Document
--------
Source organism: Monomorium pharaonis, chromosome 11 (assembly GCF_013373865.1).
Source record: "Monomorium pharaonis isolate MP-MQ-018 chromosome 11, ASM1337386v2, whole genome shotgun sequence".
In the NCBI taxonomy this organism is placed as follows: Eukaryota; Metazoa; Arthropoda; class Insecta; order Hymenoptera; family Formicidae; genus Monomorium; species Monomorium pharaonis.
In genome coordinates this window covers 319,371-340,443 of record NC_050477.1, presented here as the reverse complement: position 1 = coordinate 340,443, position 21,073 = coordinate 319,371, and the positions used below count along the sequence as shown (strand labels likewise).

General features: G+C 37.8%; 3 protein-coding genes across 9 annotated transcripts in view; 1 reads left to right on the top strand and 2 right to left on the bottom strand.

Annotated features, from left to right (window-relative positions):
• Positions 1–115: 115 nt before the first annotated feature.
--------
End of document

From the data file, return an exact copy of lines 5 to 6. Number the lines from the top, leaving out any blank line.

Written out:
General features: G+C 37.8%; 3 protein-coding genes across 9 annotated transcripts in view; 1 reads left to right on the top strand and 2 right to left on the bottom strand.

Annotated features, from left to right (window-relative positions):